pharmaceutical industry is using its immense power to drive more and
more of us towards another prescription," warns Cassels. And, he notes,
"a health system that allows drug companies to play a role in defining
who is sick is fundamentally unhealthy."

With many health problems, there are people at the severe end of the
spectrum suffering genuine illness, or at very high risk of it, who may
benefit greatly from a medical label and a powerful medication. But for
the relatively healthy people who are spread across the rest of the
spectrum, a label and a drug may bring great inconvenience, enormous
costs, and the very real danger of rare but deadly side effects.

As the authors of Selling Sickness note, with plenty of detail,
pharmaceutical company marketing executives don't sit down and actually
write the rules for how to diagnose illness, but they increasingly
underwrite those who do. The industry now routinely sponsors key
medical meetings, in Canada and around the world, where disease
definitions are debated and updated. Eight of the nine 'experts' who
created the most recent cholesterol guidelines in the US had undisclosed
ties to the pharmaceutical industry. The new guidelines shifted the
definition of 'high' cholesterol so drastically that it meant another 40
million Americans should be taking cholesterol-lowering drugs. In
Canada, recent guideline changes to cholesterol treatment, if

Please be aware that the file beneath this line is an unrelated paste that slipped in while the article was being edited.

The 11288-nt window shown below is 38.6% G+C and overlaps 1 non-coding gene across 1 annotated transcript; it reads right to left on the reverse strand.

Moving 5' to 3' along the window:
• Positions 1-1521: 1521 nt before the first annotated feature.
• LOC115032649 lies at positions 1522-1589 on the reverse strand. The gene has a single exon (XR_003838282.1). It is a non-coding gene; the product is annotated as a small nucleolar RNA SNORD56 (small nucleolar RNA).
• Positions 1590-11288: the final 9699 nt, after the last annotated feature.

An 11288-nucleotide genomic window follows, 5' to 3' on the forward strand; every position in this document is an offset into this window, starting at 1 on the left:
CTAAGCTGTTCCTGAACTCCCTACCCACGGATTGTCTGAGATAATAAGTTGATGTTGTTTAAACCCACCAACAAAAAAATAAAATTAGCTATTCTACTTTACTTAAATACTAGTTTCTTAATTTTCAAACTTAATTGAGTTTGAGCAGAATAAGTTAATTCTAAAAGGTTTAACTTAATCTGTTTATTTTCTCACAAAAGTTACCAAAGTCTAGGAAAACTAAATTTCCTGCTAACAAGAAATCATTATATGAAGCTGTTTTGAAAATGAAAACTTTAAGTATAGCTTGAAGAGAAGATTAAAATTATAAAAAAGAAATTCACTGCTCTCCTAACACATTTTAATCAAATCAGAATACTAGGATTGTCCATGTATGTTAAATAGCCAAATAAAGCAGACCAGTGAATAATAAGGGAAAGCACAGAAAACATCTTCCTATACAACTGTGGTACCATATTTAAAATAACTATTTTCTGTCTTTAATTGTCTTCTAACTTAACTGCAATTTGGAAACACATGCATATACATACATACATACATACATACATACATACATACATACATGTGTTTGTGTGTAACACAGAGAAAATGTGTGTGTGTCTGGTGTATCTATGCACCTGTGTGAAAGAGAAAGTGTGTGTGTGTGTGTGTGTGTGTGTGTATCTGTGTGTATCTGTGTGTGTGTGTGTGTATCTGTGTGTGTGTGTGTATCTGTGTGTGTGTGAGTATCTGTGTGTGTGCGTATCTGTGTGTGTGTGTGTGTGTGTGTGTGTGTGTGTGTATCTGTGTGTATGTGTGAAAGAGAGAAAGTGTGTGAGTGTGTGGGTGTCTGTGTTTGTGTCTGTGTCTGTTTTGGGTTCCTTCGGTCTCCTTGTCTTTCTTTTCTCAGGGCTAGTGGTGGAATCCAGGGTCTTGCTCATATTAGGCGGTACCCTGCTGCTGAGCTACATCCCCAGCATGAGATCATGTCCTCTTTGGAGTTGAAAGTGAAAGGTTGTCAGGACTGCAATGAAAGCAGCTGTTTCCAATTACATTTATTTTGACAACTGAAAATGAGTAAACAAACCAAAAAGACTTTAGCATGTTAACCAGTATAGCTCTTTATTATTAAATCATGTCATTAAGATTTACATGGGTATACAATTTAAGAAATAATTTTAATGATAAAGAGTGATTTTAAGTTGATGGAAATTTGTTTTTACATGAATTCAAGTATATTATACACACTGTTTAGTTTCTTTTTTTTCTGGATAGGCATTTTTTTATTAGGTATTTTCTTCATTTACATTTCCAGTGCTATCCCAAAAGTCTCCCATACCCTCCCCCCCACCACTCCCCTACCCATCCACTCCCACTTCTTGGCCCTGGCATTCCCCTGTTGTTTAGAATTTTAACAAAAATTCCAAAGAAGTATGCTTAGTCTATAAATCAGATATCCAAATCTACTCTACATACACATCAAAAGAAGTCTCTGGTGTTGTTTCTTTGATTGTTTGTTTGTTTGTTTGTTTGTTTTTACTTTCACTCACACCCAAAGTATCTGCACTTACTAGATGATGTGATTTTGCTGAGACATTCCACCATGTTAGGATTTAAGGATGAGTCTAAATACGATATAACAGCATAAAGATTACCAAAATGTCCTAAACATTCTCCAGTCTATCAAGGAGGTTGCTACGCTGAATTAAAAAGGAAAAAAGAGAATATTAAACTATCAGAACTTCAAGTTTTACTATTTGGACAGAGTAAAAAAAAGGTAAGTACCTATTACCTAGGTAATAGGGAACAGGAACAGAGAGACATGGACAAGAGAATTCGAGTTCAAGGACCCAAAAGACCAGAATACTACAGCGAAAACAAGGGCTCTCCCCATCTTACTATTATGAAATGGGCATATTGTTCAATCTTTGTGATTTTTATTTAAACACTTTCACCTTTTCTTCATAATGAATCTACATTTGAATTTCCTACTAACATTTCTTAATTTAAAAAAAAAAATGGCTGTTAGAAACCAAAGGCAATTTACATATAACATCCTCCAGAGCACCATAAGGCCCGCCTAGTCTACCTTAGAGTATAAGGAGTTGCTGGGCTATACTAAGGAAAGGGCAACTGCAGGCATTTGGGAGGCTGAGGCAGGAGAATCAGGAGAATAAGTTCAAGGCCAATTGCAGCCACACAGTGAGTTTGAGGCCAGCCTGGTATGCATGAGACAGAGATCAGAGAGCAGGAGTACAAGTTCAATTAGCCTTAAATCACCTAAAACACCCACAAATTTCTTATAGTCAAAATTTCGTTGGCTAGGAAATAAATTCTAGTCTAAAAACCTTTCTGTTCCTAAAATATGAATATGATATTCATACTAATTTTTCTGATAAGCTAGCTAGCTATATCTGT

implemented, would put 500,000 more people on cholesterol-lowering

Added to this is the fact that the bulk of clinical trials on new
medication is funded directly by the drug manufactures rather than the
public or not-for-profit sources. And that this research is then
disseminated at scientific meetings, events and conferences sponsored by
the pharmaceutical industry, and often hosted by medical societies or
patient groups that are themselves partially underwritten by drug
companies. "The reach and the scale of the industry's influence is
really quite breathtaking in its scope," notes Cassels.

"Many Canadians would be horrified to know that drug company money is
also involved in funding much of the Continuing Medical Education of
Canadian physicians. Yet I feel that we are never going to achieve
rational prescription drug use in this country until we get the drug